Have you ever had a job that made you want to wake up every morning? A job where you were excited to see your coworkers and you were passionate about the work that you did?
Well, I did.
Doing the Disney College Program at Walt Disney World changed my life. Before going to Florida, I had had a plan. I would take a year off from school after graduation and move to the happiest place on earth, work there for a year, and then return home to complete graduate school before starting my career as a teacher. But things changed.
I worked at Living with the Land at Epcot for my college program. During my year in Florida, this tiny little boat ride became my home, and the cast members that worked there were my family. I woke up excited to go to work everyday and would frequently ask to extend my shift in order to stay longer. I felt passionate about making magic for the guests and went out of my way to find new ways of doing so. I wanted to gain more knowledge and find new responsibilities in the company I worked for. I knew that what I did mattered and I, personally, wanted to further myself and take on more responsibilities in my location. But before I knew it, it was time to return home and back to the life I had planned for myself.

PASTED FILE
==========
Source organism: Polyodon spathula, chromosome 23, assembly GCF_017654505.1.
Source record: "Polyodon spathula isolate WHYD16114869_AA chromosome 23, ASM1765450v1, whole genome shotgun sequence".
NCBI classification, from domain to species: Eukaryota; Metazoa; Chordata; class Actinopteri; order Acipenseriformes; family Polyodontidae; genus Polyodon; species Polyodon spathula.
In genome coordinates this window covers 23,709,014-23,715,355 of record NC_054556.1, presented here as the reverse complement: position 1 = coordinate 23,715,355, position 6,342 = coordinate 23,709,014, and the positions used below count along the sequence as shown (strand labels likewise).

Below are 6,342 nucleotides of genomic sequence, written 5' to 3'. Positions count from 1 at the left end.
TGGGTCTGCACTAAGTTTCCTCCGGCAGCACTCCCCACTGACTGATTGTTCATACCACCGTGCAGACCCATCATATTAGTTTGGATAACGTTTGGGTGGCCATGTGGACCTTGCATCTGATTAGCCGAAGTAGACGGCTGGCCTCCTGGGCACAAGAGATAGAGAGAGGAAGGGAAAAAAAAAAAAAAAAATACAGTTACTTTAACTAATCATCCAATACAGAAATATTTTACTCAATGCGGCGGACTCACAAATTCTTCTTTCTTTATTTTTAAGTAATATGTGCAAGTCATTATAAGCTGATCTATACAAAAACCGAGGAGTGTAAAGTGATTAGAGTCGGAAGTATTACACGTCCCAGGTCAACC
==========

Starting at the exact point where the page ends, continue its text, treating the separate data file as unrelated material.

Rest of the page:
Coming home was really difficult because I simply did not feel the same passion for the work I was doing. Graduate school and teaching had been my plan since before I had entered college, but suddenly I was uncertain what I really wanted to do. 9 months later, I made the decision to move back to Florida and pursue a career with the Walt Disney Company, and the decision is something I will never regret.
Too often we find that we become trapped by a plan. We are stuck in a certain path and it can be scary to contemplate deviating from the safe road that is "set" for our future. I want to challenge you to do just that. Never be afraid to reach for your dreams and find the job that makes you happy and fulfilled. So often I hear college students talk about majoring in Economics or Business or Engineering or other "high paying" careers because their parents told them to, because they knew there would be job opportunities in that field after graduation, or various other reasons. These are not bad choices in themselves. It is good to have a career your parents approve of and it is good to choose something you know you can get hired in. This becomes bad when we choose a job for the money. Yes, your job should pay for you to live, but it should also be so much more than that.
I never want to become the person who is stagnant, pessimistic, and negative about their work. Your job should be so much more than a means of making a living. It should be something you are passionate about and something that motivates you to wake up in the morning because you know you are making a positive difference in the world.
Moral of the story: find whatever that is for you and go do it!